Dialogue with Refugees in Norway
Anti-refugee politics is on the rise all over the world, but we can counter this trend by daring to ask questions and get to know those who are being spoken about.
Norway, Northern Europe
Story by Lene Mortensen
Published on May 12, 2020. Reading time: 3 minutes
“Talk to us, don’t talk about us, and definitely do not speak in our name.”
Those were the words of Rouba Mhaissen, a human rights defender helping Syrian refugees in Lebanon. Her words stuck with me. Globally, discussions about refugees are increasingly politicized. This is evident in Norway, where advocates are demanding the country to accept families from refugee camps in Greece, while right-wing political parties claim that bringing migrants will encourage more refugees to come to Europe. As a facilitator of encounters between Norwegian students and refugees, I believe that dialogue is key to mitigating these political trends. To better understand the complex situations of refugees, it is vital to make space for refugees to tell their stories - especially as the number of people seeking refuge is increasing globally.
In my role as a teacher of human rights through dialogue at the Rafto Foundation in Bergen, Norway, I offer classes on the topics of human rights and migration to Norwegian students age 13-19. At the end of the migration class, I ask the students what they would ask if they could meet a refugee. After listening to their questions, I reveal that we will have a visitor: a person who had to flee from her country and is now residing in Norway as a refugee. The students get to listen to her story and engage in a dialogue. They are talkative and profoundly interested to hear what she has to say. Building relationships between strangers through dialogue is paramount for host country citizens to understand the need to provide refuge, and defend the rights of those who have lost their safety and security.
I strongly believe that the best tool to decrease the politicization of refugees in Norway is to facilitate dialogues where participants and people seeking refuge are able to ask each other questions. In my class, I have experienced that such an encounter creates a bond between the students and the refugee. In this setting, the students encounter a unique perspective, which then fosters new perspectives for discussions outside of the classroom.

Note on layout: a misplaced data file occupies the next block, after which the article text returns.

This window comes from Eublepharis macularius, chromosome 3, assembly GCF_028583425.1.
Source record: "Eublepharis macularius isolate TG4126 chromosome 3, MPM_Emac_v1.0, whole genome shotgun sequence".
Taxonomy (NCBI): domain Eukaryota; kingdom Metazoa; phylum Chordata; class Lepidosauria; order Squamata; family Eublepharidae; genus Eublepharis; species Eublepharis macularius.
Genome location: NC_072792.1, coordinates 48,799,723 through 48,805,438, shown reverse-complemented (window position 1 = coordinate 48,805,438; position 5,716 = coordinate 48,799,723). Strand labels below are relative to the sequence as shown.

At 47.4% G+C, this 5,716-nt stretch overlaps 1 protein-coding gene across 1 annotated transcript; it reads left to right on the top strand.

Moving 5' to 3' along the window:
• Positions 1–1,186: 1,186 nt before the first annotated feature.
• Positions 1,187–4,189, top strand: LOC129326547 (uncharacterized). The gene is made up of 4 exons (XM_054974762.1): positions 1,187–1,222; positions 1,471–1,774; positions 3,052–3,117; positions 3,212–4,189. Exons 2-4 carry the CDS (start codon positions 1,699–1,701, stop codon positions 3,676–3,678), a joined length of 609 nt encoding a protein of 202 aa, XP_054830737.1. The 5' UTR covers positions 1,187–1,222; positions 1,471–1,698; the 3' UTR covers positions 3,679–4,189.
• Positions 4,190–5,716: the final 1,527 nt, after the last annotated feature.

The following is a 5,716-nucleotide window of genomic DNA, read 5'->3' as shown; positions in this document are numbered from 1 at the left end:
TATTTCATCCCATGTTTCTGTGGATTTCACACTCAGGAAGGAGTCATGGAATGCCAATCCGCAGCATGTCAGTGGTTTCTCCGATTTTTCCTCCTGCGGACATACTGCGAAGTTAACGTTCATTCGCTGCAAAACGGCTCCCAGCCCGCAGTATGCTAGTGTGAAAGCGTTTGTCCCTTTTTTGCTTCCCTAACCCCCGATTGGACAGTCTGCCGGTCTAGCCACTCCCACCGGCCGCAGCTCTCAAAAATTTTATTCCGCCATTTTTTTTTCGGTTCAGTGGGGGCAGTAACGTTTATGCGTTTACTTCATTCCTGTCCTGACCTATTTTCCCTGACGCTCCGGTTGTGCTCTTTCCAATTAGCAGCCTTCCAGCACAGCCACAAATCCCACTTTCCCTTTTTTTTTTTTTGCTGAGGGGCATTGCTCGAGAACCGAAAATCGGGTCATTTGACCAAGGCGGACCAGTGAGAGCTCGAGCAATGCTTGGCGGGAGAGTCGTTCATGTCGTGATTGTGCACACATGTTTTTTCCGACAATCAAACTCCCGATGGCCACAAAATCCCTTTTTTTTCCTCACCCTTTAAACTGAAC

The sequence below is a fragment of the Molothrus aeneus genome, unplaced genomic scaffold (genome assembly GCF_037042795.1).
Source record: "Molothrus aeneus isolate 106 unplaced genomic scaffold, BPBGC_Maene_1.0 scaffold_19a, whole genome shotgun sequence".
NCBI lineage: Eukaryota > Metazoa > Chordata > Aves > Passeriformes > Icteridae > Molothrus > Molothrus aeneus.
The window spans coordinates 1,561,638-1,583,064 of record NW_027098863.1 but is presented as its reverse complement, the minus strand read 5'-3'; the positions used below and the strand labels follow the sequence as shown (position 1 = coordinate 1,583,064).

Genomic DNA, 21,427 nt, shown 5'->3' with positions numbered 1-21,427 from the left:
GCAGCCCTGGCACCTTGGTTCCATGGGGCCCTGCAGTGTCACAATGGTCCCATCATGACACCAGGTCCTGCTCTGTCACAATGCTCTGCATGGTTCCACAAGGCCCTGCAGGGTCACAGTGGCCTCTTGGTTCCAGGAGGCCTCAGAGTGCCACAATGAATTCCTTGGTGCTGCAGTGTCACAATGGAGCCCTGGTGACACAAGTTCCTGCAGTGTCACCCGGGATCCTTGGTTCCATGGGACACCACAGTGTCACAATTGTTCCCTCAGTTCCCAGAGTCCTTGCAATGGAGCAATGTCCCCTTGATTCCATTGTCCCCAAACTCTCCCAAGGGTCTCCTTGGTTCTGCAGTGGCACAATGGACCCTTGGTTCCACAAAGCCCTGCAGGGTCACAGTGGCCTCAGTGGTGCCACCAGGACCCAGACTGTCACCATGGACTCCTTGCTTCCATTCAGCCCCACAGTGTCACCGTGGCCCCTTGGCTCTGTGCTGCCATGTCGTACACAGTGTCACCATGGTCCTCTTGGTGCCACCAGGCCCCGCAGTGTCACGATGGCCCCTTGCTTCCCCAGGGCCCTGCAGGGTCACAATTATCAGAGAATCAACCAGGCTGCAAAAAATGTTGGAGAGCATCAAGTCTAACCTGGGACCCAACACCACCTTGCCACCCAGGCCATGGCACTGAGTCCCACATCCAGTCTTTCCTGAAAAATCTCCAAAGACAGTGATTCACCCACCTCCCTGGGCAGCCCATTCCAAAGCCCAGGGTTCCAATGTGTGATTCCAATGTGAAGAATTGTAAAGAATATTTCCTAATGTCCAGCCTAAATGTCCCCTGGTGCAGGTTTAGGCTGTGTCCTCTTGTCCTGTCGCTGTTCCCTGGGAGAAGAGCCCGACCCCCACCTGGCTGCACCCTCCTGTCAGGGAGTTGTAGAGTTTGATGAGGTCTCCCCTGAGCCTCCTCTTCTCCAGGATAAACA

Rouba’s words resonated with me because I have observed both the positive effects of making space for refugees to tell their stories, as well as the dangerous rhetoric that arises in media discourse when the voices of people seeking refuge are silenced. Anti-refugee politics is on the rise all over the world, but we can counter this trend by daring to ask questions and get to know those who are being spoken about.
How does this story make you feel?
Talk about this Story
Please enable cookies to view the comments powered by Disqus.
Subscribe to our Monthly Newsletter
Stay up to date with new stories on Correspondents of the World by subscribing to our monthly newsletter:
Connecting with People through Calligraphy
A story by Choi Lucia
I Wish Home Was a Better Place to Live In
A story by Noosha
Immigration is difficult. Being away from family and friends, learning a new language and always being a second-class citizen (especially if you are from the Middle East). And if you get old, starting again from nothing. Read more...
Notes From the Puerto Rican Limbo: Introduction
A story by Javier A. Román-Nieves
In my upcoming series of stories, I will share my take on the most pressing issues and the ideas we use to tackle them, filtered through the triplethink lens of the Puerto Rican limbo in times of COVID and civil unrest. Read more...
Explore other Topics
At Correspondents of the World, we want to contribute to a better understanding of one another in a world that seems to get smaller by the day - but somehow neglects to bring people closer together as well. We think that one of the most frequent reasons for misunderstanding and unnecessarily heated debates is that we don't really understand how each of us is affected differently by global issues.
Our aim is to change that with every personal story we share.
Correspondents of the World is not just this website, but also a great community of people from all over the world. While face-to-face meetings are difficult at the moment, our Facebook Community Group is THE place to be to meet other people invested in Correspondents of the World. We are currently running a series of online-tea talks to get to know each other better.